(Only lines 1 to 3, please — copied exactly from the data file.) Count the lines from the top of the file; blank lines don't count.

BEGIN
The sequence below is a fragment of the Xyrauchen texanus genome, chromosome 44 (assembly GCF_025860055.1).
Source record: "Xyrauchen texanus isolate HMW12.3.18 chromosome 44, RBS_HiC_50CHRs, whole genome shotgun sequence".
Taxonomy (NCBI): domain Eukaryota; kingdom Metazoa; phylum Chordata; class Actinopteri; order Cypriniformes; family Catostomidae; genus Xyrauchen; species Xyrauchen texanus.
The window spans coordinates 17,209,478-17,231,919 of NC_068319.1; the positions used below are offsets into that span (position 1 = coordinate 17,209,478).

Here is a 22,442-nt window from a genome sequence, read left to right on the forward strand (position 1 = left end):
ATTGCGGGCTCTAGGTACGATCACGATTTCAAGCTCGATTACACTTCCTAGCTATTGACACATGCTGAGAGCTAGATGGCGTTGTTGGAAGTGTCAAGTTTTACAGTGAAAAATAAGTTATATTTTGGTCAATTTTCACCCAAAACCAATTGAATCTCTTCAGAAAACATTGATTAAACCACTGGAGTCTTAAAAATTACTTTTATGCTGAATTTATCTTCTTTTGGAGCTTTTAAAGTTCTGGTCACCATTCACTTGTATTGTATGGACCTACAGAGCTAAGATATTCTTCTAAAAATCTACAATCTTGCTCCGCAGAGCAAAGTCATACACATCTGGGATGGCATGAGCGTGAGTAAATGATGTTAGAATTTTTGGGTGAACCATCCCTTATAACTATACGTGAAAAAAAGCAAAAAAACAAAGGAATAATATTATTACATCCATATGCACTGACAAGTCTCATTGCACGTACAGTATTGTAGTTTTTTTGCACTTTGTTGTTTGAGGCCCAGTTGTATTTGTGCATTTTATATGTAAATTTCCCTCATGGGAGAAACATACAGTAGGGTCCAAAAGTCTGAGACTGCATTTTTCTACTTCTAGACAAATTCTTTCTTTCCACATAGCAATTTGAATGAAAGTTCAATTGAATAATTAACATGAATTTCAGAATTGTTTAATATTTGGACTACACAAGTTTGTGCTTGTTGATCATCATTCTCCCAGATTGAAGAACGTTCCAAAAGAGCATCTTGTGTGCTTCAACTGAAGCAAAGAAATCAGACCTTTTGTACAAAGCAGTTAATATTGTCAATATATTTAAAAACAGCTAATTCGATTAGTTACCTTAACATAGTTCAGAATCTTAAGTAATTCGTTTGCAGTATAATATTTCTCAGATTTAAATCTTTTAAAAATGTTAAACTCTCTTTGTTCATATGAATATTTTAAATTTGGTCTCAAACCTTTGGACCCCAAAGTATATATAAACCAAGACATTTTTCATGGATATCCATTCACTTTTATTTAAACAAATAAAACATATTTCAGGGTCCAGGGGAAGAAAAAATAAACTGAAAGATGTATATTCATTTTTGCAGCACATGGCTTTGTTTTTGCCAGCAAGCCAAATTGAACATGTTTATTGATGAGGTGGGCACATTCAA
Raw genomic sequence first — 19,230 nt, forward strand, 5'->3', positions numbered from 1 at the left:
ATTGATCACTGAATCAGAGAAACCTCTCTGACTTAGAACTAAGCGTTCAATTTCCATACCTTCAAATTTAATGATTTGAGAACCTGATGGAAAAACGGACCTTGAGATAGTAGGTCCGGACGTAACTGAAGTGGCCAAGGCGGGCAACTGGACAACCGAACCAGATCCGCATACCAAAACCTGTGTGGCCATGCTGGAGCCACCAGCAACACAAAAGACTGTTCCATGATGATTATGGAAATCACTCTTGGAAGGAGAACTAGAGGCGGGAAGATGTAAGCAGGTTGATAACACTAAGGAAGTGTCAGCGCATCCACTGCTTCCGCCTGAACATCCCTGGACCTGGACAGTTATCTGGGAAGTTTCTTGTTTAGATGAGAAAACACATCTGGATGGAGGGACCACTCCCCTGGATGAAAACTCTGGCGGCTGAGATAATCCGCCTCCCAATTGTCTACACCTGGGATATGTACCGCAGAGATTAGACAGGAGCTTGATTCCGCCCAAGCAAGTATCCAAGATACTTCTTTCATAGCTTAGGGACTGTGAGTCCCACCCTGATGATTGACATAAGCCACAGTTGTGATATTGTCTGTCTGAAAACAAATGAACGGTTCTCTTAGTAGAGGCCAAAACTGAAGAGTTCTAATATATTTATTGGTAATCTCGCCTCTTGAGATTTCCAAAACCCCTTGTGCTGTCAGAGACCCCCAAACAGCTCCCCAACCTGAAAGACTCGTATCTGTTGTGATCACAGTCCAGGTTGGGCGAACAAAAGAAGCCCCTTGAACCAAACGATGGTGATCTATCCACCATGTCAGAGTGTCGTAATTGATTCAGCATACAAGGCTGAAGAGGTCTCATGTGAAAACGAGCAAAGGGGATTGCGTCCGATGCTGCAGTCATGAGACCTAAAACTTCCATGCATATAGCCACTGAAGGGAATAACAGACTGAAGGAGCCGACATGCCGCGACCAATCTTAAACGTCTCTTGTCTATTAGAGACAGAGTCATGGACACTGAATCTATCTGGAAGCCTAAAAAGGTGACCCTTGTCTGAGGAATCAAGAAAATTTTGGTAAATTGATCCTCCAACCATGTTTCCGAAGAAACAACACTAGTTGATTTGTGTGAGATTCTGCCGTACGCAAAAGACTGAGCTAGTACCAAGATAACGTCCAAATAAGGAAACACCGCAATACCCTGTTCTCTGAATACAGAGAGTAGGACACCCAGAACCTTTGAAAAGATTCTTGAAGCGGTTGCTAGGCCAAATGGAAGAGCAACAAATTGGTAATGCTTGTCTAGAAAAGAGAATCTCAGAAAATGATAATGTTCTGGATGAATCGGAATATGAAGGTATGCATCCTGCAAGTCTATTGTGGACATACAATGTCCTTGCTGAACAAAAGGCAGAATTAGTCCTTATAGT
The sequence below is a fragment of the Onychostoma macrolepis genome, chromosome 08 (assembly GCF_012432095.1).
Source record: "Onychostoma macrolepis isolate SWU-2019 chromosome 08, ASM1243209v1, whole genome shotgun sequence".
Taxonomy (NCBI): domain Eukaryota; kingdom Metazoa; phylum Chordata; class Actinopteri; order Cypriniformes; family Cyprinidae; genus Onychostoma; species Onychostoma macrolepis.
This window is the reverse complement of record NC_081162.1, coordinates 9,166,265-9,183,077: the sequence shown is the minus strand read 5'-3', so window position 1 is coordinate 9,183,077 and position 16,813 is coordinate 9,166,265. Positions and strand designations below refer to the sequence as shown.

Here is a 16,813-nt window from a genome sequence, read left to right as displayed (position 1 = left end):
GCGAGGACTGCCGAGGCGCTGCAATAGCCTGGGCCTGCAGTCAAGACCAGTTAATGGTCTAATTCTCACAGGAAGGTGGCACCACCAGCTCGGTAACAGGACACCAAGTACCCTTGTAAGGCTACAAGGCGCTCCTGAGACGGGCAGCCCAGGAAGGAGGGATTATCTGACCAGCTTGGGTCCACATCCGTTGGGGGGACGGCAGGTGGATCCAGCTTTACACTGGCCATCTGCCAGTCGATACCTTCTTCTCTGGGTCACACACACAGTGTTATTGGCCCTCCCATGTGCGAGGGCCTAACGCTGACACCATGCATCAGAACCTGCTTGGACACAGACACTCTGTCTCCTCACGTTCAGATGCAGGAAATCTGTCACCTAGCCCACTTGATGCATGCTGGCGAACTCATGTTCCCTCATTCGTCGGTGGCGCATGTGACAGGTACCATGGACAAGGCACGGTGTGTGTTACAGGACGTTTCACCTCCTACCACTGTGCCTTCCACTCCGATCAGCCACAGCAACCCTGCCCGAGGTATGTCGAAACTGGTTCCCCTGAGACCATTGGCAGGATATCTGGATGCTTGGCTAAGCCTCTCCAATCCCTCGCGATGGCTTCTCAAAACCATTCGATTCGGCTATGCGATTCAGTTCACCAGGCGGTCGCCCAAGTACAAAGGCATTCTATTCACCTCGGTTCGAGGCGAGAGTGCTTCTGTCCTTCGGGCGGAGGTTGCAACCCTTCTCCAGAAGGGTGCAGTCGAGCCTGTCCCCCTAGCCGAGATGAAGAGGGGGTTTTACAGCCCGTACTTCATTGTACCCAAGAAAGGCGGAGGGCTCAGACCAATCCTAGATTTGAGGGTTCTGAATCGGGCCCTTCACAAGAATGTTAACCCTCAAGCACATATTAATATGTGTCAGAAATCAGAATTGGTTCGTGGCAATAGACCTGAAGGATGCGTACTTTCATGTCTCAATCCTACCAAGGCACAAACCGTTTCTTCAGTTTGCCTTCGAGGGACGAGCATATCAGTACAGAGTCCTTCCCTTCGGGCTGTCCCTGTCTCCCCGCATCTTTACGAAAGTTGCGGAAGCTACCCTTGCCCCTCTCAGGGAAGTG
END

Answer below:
The sequence below is a fragment of the Xyrauchen texanus genome, chromosome 44 (assembly GCF_025860055.1).
Source record: "Xyrauchen texanus isolate HMW12.3.18 chromosome 44, RBS_HiC_50CHRs, whole genome shotgun sequence".
Taxonomy (NCBI): domain Eukaryota; kingdom Metazoa; phylum Chordata; class Actinopteri; order Cypriniformes; family Catostomidae; genus Xyrauchen; species Xyrauchen texanus.